Which local or national clinical or policy priorities does this innovation address:
Our strategy fits with current NHS strategy and objectives in driving efficiency and tackling waste, to make money invested in the NHS go further by delivering the services that patients want, including the latest technology.
Plans for the future:
We are expanding our range to include children size Neo-slip. This is a direct result of requests from nurses in the lymphedema clinics
Tips for adoption:
In the past two years, I have completed the design registration for Neo-slip®, trademark, patent pending, have obtained ISO9001 recognition, gained availability via NHS drug tariff (prescription) and, earlier this year, our nurse-led company achieved accreditation and listing on the NHS Supply Chain.

Listing on the NHS Supply Chain is vital for the future growth of the company, as this listing allows all NHS hospitals to order Neo-slip® without having to undertake their own due diligence on a product's efficacy and quality.

We currently supply  private hospitals across the UK and recently have signed an agreement with Boots chemist to fulfill our prescription orders for community patients.
Contact for further information:
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Neomi 06/02/2018 - 12:13 Approved
Overview summary:
Lantum is an intelligent clinical bank management platform using AI & machine learning to send the right shifts to the right people with minimal effort

Our Health Partnership (OHP) is a GP partnership in Birmingham/surrounding areas, consisting of 38 practices & nearly 240 GPs serving around 333,000 patients
Lantum set up a collaborative staffing bank for OHP in August 2016 with salaried “roving” GPs/local locums. Lantum’s approach of establishing a network of trusted, readily accessible online local doctors has led to impressive results for OHP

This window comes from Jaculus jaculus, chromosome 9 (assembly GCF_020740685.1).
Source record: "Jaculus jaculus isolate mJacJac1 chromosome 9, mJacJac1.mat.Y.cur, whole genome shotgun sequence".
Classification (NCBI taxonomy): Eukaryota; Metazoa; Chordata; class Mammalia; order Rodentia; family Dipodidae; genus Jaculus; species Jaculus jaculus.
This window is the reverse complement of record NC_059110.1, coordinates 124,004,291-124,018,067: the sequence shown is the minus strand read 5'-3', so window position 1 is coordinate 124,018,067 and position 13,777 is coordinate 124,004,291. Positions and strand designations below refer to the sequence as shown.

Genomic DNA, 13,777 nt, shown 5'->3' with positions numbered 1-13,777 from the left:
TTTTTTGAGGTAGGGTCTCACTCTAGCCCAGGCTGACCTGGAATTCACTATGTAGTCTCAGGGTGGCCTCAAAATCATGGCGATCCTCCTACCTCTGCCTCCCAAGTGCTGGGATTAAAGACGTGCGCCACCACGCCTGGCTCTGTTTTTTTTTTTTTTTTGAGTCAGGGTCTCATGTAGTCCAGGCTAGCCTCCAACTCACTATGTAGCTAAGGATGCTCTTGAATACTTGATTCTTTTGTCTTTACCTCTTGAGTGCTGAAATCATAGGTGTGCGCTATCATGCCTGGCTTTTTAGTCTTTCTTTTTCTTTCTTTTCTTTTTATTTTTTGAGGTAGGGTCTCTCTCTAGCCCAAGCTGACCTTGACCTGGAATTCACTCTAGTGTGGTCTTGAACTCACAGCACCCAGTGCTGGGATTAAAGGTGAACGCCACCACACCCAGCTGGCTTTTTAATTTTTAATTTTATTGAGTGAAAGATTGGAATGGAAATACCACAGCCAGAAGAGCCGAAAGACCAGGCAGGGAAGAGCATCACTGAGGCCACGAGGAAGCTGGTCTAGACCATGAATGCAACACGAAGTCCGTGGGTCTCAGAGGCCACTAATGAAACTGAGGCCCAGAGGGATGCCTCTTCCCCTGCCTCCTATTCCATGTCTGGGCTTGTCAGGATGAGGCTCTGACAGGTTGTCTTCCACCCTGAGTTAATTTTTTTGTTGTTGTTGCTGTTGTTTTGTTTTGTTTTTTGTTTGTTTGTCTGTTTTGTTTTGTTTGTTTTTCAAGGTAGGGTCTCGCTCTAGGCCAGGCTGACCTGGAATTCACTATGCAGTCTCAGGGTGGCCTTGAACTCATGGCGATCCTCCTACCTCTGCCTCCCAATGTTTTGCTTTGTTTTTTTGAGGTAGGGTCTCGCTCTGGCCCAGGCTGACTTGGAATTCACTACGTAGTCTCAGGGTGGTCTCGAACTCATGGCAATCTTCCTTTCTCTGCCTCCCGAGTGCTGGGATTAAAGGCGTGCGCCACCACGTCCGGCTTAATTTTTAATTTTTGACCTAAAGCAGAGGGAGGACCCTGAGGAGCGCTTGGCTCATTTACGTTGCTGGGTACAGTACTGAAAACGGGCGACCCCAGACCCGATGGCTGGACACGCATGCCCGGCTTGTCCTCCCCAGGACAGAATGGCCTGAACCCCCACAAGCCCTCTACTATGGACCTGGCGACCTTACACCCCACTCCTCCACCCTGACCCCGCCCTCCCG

Challenge identified and actions taken :
As part of their aim to improve life for their members, Our Health Partnership (OHP) were looking to provide a way for all practices to share local GPs without paying high agency fees.
The challenge they faced, was how to achieve this without creating more time consuming, manual scheduling for the central admin team and local practices.
In June 2016, Lantum began working with OHP to set up a digital collaborative staff bank, with the goal of transforming the way member practices manage their locum requirement.
Lantum provided an end to end platform with tools for both GPs and OHP practices. For both admin staff and GPs everything is highly automated to save time and effort: timesheets, payroll, pension forms, optimising gap filling and even much of credentialing.
Lantum also helped OHP devise an implementation strategy including communications to both practices and GPs, a launch event, and support via a dedicated activation team.
The bank - comprised of local locum contacts & salaried ‘roving’ GPs to further reduce costs - went live on the 8th August, 2016.
Impacts / outcomes: 

Lantum’s technology now allows OHP practices find GPs in seconds.
When a job is posted on Lantum it triggers smart app, text message and email notifications to be sent to GPs who are available to work in the area. OHP Practices can also choose for any sessions not filled by staff from the collaborative bank to be made available for the wider community of local GPs on Lantum.
3 months after the launch, OHP practices filled 90% of all hours posted on Lantum. 46% of those hours were filled with an OHP bank GP, saving practices £2,653 in agency fees.
Cumulative savings 12 months after launch were in excess of £24k and there are now nearly 90 OHP bank GPs, working as many as 100 hours per month across member practices.
Which local or national clinical or policy priorities does this innovation address:
NHS England’s 2016-17 Business Plan – “Primary care is the bedrock of the NHS. We will support GPs, widen the workforce, harness digital technology and increase use of pharmacists. We will extend the range of services and improve access to them.” Lantum’s intelligent staff management platform uses digital technology to assist healthcare providers to improve the continuity of care they provide to their patients by enabling them to source high quality and cost-effective GP cover for their practices.
Supporting quote for the innovation from key stakeholders:
We were looking for an innovative way to meet the challenge of sourcing high quality and cost-effective GP cover in our practices. We wanted a reliable and effective solution and the Lantum approach, of establishing a network of trusted local doctors that are readily accessible online, was instantly appealing.